I just realized that the last time I uploaded your grades onto Blackboard, I inadvertently quintuple counted the sample final exam extra credit assignment, which gave those of you who turned in sample final exams artificially inflated (and grossly incorrect) problem set grades. This error has now been corrected and is reflected on Blackboard.

Just to be clear, I assigned a total of 7 rquired problem sets and 1 required survey that were averaged to produce a problem set grade (these are listed as items 1–8 on the http://economics.garven.com/problem_sets webpage). I also assigned 4 extra credit opportunities worth a maximum of 20 points each which get added to your lowest required problem set score. The last 2 extra credit assignments included the sample final exam and the chapters 14–15 problem set; the details on these assignments are provided at http://bit.ly/6oCtOt. The first extra credit assignment is described at http://bit.ly/4GTVbr, and the second extra credit assignment is described at http://bit.ly/5gkiBc.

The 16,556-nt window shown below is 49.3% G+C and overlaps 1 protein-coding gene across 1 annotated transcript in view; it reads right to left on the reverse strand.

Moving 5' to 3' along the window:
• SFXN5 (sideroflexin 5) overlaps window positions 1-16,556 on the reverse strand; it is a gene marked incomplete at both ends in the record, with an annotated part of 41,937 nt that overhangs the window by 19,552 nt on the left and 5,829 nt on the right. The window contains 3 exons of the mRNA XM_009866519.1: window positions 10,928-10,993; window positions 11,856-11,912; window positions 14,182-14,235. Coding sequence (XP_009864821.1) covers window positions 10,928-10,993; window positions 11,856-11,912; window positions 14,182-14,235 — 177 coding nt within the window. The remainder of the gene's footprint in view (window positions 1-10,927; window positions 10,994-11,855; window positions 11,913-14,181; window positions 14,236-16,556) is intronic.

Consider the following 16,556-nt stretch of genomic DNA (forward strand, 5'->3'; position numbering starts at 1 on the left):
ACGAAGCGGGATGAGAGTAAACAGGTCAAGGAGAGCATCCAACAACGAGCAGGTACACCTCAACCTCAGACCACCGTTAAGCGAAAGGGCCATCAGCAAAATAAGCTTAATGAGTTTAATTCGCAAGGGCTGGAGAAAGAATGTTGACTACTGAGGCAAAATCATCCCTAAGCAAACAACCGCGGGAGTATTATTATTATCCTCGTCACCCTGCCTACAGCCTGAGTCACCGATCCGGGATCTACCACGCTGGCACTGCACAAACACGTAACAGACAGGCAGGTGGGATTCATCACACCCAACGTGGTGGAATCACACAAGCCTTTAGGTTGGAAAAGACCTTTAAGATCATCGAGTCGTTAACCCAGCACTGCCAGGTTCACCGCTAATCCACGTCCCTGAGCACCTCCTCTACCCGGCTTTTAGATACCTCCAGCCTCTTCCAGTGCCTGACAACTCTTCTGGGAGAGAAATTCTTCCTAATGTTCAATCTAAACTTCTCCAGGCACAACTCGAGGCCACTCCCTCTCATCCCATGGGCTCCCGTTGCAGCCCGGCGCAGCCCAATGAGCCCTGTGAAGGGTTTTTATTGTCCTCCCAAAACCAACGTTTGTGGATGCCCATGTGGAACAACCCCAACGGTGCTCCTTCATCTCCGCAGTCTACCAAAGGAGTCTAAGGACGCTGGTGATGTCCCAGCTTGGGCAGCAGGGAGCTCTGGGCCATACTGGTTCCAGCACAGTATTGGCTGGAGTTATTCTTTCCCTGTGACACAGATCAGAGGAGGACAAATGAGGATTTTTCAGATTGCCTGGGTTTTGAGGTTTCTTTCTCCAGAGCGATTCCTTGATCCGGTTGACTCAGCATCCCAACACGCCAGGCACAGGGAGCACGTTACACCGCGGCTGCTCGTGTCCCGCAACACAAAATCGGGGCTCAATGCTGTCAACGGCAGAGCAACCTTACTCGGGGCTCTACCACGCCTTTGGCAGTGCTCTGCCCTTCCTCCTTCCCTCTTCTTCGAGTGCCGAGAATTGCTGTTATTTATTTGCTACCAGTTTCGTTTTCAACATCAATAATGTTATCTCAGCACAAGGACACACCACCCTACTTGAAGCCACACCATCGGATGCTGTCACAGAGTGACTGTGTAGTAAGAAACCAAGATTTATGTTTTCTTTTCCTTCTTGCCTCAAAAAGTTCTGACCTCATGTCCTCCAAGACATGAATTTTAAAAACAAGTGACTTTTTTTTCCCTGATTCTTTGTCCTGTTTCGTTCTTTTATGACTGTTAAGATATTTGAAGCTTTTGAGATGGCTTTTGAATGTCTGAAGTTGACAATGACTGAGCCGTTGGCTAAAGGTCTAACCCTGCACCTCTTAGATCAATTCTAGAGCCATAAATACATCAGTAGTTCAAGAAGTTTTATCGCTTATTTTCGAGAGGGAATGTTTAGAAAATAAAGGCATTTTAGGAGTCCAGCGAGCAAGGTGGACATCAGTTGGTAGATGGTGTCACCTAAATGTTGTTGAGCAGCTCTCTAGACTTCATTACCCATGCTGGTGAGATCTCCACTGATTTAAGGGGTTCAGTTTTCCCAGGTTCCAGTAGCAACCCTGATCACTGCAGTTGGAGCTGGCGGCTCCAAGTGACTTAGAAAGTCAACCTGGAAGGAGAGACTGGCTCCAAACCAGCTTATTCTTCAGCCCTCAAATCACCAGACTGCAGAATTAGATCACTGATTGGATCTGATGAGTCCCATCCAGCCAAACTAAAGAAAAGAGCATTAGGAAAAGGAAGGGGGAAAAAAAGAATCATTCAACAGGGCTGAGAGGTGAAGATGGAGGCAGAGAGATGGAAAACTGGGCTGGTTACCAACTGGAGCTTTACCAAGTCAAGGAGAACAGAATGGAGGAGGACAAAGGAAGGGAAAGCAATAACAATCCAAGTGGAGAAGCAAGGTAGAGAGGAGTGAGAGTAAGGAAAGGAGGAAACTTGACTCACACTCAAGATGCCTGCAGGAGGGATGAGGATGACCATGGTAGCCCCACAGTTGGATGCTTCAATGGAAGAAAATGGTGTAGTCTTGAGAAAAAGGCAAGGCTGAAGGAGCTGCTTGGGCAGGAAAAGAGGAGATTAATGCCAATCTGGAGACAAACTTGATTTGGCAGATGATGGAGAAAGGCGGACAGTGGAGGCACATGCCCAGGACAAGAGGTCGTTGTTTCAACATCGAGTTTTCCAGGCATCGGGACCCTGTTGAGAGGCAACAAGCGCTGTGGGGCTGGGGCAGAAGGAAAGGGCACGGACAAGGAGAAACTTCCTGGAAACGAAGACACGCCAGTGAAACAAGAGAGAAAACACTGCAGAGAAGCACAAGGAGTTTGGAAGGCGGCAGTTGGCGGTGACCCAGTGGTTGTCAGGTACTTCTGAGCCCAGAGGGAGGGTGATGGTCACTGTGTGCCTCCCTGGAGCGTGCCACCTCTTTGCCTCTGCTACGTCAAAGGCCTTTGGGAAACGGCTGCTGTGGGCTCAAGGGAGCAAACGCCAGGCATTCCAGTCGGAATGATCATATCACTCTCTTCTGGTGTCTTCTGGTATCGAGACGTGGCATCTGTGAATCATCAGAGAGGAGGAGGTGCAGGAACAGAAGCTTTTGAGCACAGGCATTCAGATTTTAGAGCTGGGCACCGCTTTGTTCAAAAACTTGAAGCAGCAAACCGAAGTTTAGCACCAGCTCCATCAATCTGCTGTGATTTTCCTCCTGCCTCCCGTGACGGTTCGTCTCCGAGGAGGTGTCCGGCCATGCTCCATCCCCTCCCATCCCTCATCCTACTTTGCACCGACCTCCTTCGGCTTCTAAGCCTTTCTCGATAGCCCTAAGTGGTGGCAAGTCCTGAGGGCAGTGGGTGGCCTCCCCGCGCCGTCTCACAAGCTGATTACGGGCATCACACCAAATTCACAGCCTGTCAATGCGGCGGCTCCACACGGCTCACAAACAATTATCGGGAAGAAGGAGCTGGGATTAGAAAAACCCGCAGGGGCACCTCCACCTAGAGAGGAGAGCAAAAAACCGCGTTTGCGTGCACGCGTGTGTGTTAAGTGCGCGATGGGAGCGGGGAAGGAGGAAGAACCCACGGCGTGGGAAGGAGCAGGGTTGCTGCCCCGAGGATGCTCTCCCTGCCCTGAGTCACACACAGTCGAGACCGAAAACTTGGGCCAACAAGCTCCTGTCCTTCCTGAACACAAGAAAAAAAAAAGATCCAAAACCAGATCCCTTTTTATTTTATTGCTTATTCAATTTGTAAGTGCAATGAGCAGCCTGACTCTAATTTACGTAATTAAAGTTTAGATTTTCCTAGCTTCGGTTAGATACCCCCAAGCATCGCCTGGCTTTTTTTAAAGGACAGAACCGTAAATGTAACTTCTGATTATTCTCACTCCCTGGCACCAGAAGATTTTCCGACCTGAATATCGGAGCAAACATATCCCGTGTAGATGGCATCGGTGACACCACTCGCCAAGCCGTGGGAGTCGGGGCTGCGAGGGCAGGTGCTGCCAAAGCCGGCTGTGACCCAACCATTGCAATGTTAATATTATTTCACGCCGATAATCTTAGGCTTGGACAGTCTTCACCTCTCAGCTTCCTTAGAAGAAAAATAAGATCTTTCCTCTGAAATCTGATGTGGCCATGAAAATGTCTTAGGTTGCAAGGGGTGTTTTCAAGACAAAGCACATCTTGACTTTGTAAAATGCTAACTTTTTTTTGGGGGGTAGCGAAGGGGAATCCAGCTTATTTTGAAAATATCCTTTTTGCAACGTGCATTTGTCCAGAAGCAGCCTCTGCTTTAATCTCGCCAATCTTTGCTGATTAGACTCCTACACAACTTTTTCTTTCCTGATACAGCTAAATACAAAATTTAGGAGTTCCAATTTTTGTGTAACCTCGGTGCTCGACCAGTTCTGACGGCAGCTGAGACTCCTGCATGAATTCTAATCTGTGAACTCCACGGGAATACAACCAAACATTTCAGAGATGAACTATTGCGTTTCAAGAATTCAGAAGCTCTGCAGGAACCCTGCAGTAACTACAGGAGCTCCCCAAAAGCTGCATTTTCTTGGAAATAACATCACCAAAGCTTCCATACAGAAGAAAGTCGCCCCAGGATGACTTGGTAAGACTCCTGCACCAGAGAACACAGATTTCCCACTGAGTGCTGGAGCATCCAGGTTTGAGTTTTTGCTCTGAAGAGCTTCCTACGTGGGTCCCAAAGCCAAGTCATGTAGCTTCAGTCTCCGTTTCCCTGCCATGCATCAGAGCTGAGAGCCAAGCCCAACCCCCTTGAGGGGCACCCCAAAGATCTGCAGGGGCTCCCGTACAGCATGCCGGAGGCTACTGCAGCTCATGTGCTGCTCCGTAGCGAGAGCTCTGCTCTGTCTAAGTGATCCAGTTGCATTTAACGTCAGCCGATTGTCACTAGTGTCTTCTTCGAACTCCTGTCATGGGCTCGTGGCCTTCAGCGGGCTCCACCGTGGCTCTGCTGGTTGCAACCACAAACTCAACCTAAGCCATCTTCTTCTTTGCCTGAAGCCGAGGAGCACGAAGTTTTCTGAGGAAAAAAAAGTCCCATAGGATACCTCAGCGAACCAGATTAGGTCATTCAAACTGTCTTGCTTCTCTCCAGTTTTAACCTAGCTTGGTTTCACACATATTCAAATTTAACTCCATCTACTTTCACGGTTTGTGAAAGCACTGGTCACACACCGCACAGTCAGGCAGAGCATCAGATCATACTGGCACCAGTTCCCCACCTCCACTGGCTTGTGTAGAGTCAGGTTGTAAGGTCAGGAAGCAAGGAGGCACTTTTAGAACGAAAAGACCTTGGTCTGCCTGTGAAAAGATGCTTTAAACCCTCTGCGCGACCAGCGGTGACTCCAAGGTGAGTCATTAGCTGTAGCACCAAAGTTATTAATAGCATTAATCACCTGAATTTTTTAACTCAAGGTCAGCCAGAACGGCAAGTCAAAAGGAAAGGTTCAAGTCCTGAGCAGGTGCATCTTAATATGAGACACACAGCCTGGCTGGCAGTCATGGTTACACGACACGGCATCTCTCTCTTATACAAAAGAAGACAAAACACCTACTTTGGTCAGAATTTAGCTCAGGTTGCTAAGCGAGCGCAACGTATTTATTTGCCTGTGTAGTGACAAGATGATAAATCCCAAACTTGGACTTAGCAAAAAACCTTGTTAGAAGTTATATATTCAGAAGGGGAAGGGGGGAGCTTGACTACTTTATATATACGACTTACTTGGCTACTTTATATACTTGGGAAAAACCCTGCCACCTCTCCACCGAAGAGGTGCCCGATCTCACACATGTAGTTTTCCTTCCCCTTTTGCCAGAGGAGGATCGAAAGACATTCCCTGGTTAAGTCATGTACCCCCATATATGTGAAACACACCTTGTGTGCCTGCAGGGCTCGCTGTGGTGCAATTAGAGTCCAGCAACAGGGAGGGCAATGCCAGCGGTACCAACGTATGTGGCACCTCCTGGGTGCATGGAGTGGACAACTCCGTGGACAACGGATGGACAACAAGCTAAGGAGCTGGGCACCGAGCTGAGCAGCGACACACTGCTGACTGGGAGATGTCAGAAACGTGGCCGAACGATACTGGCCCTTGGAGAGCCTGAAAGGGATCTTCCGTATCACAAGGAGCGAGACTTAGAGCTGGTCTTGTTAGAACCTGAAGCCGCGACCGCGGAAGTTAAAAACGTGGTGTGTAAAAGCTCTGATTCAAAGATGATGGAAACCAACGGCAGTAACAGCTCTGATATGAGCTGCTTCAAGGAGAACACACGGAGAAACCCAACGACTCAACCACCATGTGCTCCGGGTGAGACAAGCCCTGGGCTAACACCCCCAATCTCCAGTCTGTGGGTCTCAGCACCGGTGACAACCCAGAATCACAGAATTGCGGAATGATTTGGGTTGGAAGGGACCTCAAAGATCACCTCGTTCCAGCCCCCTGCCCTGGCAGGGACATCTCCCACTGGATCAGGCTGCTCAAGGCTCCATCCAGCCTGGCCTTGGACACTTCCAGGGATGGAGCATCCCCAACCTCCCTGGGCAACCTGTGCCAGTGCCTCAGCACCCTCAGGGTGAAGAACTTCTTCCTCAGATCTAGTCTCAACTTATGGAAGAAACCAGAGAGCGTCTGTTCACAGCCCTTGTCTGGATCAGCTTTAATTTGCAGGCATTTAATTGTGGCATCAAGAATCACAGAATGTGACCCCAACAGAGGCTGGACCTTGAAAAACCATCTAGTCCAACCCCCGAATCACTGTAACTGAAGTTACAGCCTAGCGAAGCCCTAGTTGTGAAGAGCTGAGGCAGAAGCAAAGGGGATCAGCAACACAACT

Anyway, I gave 100’s to all students turning surveys in, and obviously the grades on problem set 1–7 varied depending upon your performance. Consider the hypothetical example given in the table below. This “student” earned a 100 on the survey and got 80’s on problem sets 1–7. She also turned in all four extra credit assignments so she earned the maximum possible extra credits.

Student Survey |
100 |

Problem set 1 |
80 |

Problem set 2 |
80 |

Problem set 3 |
80 |

Problem set 4 |
80 |

Problem set 5 |
80 |

Problem set 6 |
80 |

Problem set 7 |
80 |

Extra Credit 1 |
20 |

Extra Credit 2 |
20 |

Extra Credit 3 |
20 |

Sample final exam (exam grade x .2) |
20 |

Her problem set average is computing by totaling the points earned on the student survey and the 7 problem sets, and then also adding the extra credit points. Since there were 8 required assignments, this sum is divided by 8 in order to determine the problem set grade. In this hypothetical case, the average problem set grade is 92.5.